SoundCloud Voices is a weekly Community feature focusing on new spoken word creators found on SoundCloud. It might be a podcast, radio show, audio book, interview, audio messages, a poem, anything! Keep an eye out every Thursday for a new post.
This week we’ve invited Mr Jaime Black to share his thoughts and ideas about using SoundCloud for journalism. Jaime is a journalist based out of Chicago who runs Dynasty Podcast, Chicago’s original music and nightlife culture podcast network.
I signed up for SoundCloud in fall of 2010, and I couldn’t have predicted how prominently the site and service would figure into the scope of my digital journalism strategy and execution. Now, in almost 2013, my SoundCloud content has landed me in the New York Times, built a gathering of nearly 44,000 followers, and been heard in over 150 countries worldwide.
Some background on myself: I’ve been in the music and entertainment industries for the last 15 years, predominantly in radio/broadcast and journalism, both in print and on the web. Additionally, I started podcasting seven years ago, launching Dynasty Podcasts, a music and culture interview-based digital network. When I began using SoundCloud for my Dynasty podcasts content, the platform was still predominantly used for and occupied by music. Now, there are journalists, radio stations, podcasters, and other spoken word broadcasters using SoundCloud for their radio shows, interviews, and other journalistic content. But overall, it’s still an emerging, expanding, and evolving portion of the SoundCloud community as a whole.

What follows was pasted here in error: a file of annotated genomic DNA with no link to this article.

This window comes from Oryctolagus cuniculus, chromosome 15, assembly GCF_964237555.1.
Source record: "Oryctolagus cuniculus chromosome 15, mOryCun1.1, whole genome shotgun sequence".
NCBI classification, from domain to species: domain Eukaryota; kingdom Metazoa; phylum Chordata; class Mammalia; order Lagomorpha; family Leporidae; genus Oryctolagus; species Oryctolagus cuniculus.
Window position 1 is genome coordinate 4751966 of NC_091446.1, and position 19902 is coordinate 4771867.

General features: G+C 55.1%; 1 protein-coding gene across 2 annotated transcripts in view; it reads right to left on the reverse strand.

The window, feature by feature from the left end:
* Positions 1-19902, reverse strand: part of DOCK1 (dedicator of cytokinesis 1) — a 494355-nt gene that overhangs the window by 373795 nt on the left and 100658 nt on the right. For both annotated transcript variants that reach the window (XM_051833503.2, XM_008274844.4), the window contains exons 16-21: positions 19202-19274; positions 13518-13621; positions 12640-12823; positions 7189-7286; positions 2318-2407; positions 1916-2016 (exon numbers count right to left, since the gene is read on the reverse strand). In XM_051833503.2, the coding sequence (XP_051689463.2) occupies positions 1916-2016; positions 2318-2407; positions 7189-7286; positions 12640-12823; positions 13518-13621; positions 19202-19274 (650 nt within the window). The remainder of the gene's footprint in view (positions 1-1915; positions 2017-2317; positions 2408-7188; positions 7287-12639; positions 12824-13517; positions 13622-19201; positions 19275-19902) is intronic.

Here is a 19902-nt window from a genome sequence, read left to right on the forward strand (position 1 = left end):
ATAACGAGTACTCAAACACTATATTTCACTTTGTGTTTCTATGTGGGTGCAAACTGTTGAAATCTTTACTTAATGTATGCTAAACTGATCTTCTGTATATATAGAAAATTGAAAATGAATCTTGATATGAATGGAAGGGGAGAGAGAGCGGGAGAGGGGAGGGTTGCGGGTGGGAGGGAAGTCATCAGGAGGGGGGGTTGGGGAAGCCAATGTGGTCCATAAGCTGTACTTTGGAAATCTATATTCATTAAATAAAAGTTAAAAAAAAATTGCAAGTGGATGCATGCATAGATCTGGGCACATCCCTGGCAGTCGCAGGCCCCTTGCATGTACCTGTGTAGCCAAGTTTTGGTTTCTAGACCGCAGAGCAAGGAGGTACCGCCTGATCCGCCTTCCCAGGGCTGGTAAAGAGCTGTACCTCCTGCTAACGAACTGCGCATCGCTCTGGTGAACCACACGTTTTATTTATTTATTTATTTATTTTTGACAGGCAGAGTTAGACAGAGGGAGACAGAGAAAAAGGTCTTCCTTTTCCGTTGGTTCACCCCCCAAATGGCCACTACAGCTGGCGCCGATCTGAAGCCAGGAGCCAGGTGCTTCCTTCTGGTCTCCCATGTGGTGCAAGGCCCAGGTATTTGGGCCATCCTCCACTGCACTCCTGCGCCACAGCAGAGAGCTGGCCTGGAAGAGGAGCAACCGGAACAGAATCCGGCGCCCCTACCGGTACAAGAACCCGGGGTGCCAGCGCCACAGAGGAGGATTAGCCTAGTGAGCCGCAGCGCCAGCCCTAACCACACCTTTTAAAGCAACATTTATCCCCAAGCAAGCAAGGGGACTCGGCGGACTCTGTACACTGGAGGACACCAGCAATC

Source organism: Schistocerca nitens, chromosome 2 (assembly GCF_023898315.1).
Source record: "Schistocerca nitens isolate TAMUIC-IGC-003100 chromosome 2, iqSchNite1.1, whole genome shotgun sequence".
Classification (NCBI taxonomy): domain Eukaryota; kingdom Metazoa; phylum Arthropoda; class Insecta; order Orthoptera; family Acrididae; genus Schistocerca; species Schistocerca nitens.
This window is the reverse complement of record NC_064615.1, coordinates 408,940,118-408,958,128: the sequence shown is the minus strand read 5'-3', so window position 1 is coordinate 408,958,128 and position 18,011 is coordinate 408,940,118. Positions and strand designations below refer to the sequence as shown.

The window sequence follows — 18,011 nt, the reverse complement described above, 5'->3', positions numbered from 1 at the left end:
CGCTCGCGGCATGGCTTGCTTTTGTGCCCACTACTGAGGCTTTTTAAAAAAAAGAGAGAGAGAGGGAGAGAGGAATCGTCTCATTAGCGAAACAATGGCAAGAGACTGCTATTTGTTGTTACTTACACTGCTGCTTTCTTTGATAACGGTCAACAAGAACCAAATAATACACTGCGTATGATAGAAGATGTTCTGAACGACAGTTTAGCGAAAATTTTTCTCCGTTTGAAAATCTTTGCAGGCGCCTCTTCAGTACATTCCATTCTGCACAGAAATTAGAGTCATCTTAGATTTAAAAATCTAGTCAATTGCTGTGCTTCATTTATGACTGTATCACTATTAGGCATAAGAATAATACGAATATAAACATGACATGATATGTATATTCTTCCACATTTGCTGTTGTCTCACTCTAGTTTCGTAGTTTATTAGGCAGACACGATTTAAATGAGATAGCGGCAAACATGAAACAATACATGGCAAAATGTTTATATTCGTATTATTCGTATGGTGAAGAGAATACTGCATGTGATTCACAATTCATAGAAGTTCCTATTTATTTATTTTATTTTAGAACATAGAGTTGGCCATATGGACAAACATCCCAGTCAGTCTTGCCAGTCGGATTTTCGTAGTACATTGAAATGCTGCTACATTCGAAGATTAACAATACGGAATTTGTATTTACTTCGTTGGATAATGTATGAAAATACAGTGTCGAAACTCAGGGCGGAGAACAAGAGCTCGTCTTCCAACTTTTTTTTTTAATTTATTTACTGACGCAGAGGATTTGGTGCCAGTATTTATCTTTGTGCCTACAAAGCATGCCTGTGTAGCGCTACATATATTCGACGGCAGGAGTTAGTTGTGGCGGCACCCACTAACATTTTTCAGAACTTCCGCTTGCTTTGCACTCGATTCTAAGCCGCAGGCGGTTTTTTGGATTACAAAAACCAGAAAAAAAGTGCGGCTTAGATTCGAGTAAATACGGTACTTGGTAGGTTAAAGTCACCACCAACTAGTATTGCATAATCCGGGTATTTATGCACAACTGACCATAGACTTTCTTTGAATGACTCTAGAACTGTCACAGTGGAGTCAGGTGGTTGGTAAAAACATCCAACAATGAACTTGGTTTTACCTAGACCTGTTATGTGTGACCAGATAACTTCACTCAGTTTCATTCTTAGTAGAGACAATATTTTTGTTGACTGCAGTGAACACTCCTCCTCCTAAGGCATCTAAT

Just speaking for myself, as an early adapter of SoundCloud for podcast and journalistic content, I’ve seen a number of remarkable advantages and opportunities come from sharing my
spoken sounds. For one thing, as great as text interviews are, tone and delivery can be lost in translation. There’s something about hearing an interview that adds an extra dimension to the
experience and understanding of the discussion. It adds a connection and relationship between the speakers and the listeners.
There’s also the advantage of an expanded range. SoundCloud files can be embedded on web pages, posting platforms like WordPress and Tumblr, and social sites like Facebook and Twitter. That gives spoken content the opportunity to be distributed and even go viral in a way that words can’t. Sure, text content can be copied and pasted – but a SoundCloud file can easily and predominantly be embedded in and displayed on a site, making that content that much more instantly identifiable.
Beyond embedding, SoundCloud content lives as part of a community, at SoundCloud.com and beyond, in groups, meetups, and more. My podcasts, for example, have been heard in over 150 countries, just through SoundCloud. With the majority of my programming hyper-local to Chicago, that brings my local-focused content to listeners from Guam to Sri Lanka, Egypt to Senegal (where, believe it or not, most of my downloads come from, after the US).
At this point in my career, I capture almost all of my content – be it podcast, panel, live
broadcast, or speaking appearance – and post it to my SoundCloud account. It makes my content and sounds social and accessible. And if I can bring my programming to a wider and
more global audience in a new and emerging way, well, that sounds good to me.
If you are interested in trying out SoundCloud as a spoken word podcast platform, you can sign up for via this form. Successful candidates will be emailed with further details.